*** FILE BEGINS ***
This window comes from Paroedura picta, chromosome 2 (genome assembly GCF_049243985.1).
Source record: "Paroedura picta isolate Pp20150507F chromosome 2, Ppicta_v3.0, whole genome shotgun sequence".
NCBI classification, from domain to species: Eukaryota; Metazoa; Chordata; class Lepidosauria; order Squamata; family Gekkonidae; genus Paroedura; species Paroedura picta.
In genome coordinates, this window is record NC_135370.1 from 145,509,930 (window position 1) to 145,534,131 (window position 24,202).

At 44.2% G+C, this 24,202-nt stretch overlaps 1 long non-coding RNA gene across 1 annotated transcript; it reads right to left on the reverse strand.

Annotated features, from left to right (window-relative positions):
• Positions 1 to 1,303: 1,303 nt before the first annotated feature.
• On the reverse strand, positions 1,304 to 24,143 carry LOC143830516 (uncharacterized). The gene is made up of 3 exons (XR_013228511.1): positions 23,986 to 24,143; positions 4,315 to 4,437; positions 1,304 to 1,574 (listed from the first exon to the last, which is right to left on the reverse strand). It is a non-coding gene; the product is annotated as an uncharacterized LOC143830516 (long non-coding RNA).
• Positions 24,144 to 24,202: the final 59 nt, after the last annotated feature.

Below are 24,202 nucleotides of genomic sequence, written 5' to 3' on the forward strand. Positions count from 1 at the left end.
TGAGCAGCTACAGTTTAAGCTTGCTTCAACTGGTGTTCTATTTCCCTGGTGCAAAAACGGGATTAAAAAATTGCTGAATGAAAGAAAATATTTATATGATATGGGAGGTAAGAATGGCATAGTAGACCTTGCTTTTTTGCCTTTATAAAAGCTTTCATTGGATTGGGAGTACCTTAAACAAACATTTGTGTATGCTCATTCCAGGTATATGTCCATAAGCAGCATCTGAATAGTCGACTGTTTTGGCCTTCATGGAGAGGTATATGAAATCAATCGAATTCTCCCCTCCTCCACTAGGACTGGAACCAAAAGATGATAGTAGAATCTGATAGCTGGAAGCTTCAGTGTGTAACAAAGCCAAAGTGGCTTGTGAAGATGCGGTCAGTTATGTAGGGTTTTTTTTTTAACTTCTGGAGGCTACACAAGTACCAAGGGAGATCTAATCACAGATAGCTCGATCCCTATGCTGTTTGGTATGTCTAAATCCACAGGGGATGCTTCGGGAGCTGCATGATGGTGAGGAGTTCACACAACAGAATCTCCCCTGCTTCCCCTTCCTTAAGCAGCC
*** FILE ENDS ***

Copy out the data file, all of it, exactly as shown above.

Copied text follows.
This window comes from Paroedura picta, chromosome 2 (genome assembly GCF_049243985.1).
Source record: "Paroedura picta isolate Pp20150507F chromosome 2, Ppicta_v3.0, whole genome shotgun sequence".
NCBI classification, from domain to species: Eukaryota; Metazoa; Chordata; class Lepidosauria; order Squamata; family Gekkonidae; genus Paroedura; species Paroedura picta.
In genome coordinates, this window is record NC_135370.1 from 145,509,930 (window position 1) to 145,534,131 (window position 24,202).

At 44.2% G+C, this 24,202-nt stretch overlaps 1 long non-coding RNA gene across 1 annotated transcript; it reads right to left on the reverse strand.

Annotated features, from left to right (window-relative positions):
• Positions 1 to 1,303: 1,303 nt before the first annotated feature.
• On the reverse strand, positions 1,304 to 24,143 carry LOC143830516 (uncharacterized). The gene is made up of 3 exons (XR_013228511.1): positions 23,986 to 24,143; positions 4,315 to 4,437; positions 1,304 to 1,574 (listed from the first exon to the last, which is right to left on the reverse strand). It is a non-coding gene; the product is annotated as an uncharacterized LOC143830516 (long non-coding RNA).
• Positions 24,144 to 24,202: the final 59 nt, after the last annotated feature.

Below are 24,202 nucleotides of genomic sequence, written 5' to 3' on the forward strand. Positions count from 1 at the left end.
TGAGCAGCTACAGTTTAAGCTTGCTTCAACTGGTGTTCTATTTCCCTGGTGCAAAAACGGGATTAAAAAATTGCTGAATGAAAGAAAATATTTATATGATATGGGAGGTAAGAATGGCATAGTAGACCTTGCTTTTTTGCCTTTATAAAAGCTTTCATTGGATTGGGAGTACCTTAAACAAACATTTGTGTATGCTCATTCCAGGTATATGTCCATAAGCAGCATCTGAATAGTCGACTGTTTTGGCCTTCATGGAGAGGTATATGAAATCAATCGAATTCTCCCCTCCTCCACTAGGACTGGAACCAAAAGATGATAGTAGAATCTGATAGCTGGAAGCTTCAGTGTGTAACAAAGCCAAAGTGGCTTGTGAAGATGCGGTCAGTTATGTAGGGTTTTTTTTTTAACTTCTGGAGGCTACACAAGTACCAAGGGAGATCTAATCACAGATAGCTCGATCCCTATGCTGTTTGGTATGTCTAAATCCACAGGGGATGCTTCGGGAGCTGCATGATGGTGAGGAGTTCACACAACAGAATCTCCCCTGCTTCCCCTTCCTTAAGCAGCC